Airbus Launches Internal Corruption Probe into Unexplained US$ 19M Payment
Aerospace giant Airbus has begun an internal investigation into possible corruption following a series of dubious financial transactions uncovered by the Guardian that resulted in a multi-million dollar unexplained payment, the Guardian reported Monday.
Leaked documents obtained by the paper show how two companies secretly controlled by Airbus engaged in transactions involving €19 million (US$ 22.7m), a large part of which went to a mysterious company via a tax haven.
In 2007, Eolia, a Maltese company that retrofits passenger jets to transport cargo, bought 26% of Avinco Holdings, a Dutch company that sells second-hand aircraft and helicopters. Both firms presented themselves as independent entities without any significant external support from other firms but in reality they were secretly controlled by Airbus, the paper wrote.
Avinco Holdings, founded in 2000, is mainly financed by a UAE businessman who held 14,999 shares through a holding company. Airbus owned only one share through a shell company called Yellow Sun Holdings in the tax haven of Curacao, in the Caribbean.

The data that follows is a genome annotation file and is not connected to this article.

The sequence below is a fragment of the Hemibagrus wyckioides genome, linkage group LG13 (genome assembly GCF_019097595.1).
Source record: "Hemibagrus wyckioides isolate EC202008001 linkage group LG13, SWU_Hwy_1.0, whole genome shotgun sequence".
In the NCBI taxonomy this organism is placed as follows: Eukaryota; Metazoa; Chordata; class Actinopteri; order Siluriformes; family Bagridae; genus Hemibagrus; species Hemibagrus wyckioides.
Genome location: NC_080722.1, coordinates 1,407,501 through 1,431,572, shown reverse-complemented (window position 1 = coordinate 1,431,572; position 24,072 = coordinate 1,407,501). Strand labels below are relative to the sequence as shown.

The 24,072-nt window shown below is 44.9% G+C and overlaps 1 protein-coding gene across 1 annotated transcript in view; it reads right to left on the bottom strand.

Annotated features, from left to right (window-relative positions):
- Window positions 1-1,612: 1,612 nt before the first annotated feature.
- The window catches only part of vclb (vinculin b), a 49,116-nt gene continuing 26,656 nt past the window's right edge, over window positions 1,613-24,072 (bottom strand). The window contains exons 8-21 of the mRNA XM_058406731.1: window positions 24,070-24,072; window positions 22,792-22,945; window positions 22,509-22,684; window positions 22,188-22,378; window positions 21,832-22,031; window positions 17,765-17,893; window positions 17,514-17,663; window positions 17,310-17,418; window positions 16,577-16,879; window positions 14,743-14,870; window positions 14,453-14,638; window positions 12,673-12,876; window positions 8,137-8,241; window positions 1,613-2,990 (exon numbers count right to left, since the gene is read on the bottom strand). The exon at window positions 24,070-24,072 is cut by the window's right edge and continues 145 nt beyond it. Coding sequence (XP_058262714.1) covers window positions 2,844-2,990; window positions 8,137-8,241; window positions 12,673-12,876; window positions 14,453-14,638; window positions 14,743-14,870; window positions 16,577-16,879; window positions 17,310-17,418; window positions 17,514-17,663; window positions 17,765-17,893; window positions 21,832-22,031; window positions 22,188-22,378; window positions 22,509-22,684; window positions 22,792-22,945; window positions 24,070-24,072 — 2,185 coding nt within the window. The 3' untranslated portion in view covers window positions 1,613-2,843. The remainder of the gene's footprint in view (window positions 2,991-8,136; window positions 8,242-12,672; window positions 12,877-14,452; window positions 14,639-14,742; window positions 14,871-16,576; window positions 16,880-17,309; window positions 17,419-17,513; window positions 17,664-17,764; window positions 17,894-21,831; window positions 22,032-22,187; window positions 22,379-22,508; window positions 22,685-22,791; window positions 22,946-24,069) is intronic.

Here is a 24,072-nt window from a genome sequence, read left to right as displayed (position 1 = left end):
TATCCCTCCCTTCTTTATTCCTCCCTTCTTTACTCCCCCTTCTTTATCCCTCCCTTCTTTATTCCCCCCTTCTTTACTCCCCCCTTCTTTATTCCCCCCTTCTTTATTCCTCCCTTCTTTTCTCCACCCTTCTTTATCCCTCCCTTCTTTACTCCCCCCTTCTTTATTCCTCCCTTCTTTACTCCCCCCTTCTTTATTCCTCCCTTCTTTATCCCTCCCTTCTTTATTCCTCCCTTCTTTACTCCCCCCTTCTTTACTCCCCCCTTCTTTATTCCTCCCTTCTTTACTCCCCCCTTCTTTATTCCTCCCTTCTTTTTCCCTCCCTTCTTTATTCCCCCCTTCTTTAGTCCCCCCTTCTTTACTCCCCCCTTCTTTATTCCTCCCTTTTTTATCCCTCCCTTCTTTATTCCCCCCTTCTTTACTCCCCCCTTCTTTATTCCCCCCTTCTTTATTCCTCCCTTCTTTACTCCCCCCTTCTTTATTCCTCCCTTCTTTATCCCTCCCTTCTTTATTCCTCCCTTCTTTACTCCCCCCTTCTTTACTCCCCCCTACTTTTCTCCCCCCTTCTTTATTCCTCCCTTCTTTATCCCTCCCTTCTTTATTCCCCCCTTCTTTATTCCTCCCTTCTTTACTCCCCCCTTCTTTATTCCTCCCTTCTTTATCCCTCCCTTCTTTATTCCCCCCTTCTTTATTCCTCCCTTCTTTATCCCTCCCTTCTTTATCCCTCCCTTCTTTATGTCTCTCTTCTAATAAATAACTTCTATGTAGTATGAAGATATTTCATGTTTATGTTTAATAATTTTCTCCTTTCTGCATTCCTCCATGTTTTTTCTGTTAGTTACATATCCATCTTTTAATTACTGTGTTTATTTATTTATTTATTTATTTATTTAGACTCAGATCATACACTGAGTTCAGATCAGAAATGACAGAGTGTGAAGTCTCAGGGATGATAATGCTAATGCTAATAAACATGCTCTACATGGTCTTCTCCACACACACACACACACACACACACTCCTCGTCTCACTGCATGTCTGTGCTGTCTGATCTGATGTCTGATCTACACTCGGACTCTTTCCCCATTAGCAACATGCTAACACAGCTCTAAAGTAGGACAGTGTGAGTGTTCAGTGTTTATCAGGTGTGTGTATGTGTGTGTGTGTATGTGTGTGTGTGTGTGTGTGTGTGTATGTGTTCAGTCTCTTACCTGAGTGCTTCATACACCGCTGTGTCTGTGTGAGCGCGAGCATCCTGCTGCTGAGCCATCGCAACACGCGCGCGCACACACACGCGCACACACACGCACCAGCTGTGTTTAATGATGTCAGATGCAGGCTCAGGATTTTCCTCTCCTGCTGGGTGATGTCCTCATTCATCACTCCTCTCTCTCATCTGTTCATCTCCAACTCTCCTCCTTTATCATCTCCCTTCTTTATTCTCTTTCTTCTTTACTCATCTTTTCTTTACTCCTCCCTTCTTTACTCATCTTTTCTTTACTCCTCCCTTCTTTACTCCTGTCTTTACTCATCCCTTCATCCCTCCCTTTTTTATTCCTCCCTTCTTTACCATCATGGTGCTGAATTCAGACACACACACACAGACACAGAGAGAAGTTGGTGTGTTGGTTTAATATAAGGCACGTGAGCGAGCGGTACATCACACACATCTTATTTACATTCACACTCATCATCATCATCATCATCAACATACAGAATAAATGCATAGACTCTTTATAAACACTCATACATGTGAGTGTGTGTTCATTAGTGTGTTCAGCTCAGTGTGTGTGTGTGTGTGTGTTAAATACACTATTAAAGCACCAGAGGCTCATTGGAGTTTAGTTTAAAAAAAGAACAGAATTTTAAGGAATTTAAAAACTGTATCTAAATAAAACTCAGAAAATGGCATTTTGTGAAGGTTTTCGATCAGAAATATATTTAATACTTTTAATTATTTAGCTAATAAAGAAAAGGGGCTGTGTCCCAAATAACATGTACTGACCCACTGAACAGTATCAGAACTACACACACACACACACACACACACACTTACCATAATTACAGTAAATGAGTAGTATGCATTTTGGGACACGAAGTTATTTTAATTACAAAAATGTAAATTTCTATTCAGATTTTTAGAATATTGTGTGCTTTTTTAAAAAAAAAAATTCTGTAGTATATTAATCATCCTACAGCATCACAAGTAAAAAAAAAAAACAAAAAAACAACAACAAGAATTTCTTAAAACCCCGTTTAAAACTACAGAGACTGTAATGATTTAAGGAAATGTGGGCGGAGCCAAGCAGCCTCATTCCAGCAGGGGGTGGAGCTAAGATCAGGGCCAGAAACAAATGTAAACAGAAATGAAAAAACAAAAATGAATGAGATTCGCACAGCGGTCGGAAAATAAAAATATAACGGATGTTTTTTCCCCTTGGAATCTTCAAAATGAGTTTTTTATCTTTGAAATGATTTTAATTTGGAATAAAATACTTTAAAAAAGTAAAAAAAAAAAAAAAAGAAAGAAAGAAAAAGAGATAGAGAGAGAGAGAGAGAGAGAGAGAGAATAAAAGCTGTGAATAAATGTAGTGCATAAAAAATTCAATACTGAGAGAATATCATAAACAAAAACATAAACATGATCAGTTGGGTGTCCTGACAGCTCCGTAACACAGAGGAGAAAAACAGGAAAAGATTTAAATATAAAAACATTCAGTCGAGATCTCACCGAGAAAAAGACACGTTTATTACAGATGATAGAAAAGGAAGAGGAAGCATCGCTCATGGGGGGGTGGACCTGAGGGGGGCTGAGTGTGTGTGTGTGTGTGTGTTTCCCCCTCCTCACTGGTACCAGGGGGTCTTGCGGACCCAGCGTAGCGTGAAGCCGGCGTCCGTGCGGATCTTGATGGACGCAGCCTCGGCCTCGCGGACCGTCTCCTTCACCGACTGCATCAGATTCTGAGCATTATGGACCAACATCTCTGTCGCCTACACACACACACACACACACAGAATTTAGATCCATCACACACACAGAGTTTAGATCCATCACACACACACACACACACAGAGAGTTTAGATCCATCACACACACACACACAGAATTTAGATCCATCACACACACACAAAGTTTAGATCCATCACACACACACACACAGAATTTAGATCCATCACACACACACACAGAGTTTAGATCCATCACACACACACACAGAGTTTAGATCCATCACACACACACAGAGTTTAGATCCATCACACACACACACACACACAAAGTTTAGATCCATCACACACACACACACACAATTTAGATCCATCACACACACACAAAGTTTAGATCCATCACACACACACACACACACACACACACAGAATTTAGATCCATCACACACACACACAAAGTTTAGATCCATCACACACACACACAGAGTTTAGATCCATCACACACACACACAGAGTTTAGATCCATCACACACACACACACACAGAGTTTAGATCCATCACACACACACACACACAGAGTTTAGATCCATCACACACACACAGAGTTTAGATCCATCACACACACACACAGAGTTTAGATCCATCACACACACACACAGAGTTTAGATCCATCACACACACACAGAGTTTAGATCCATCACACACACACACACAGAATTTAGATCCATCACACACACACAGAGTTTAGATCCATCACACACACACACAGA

But according to a secret agreement, Airbus had the right to seize control of Avinco Holdings at any time. In exchange, the UAE businessman received an annual dividend equivalent to 20% of his total investment.
Bank documents show that in 2007 Eolia transferred €19.4m (US$ 23m) to Avinco Holdings with the transaction marked “share purchase Avinco.”
A week later, the holding company paid €16.2m (US$ 19.4m) to the bank account of a Panamanian company called Rochade Consultancy. On the same day, Rochade paid an identical sum to another company, Malana Holding. It’s unclear who owns Malana, or where it is incorporated.
Avinco Holdings recorded the payment to Rochade as an “interim dividend” in internal financial documents. But it's unclear why Rochade, which is not a shareholder, would have the right to any dividend.
Airbus didn’t have an explanation as to why its control of the two companies was concealed and who received the money.
“As part of our ongoing compliance upgrade and investigation into historic business practices within the company, Airbus is determined to uncover any non-compliance and improper practices to ensure that they can never happen again,” the aerospace firm said, according to the Guardian.
“If non-compliance is identified, the company will take all actions necessary to root it out, inform the relevant authorities and ensure those responsible are held accountable.”
Lawyers for Eolia denied that the firm was involved in money laundering and said until recently it had no knowledge of the €16.2m (US$ 19.4m) payment.
Airbus is already facing corruption investigations including allegations that the firm lied about its use of middlemen in order to secure financial backing from the British government.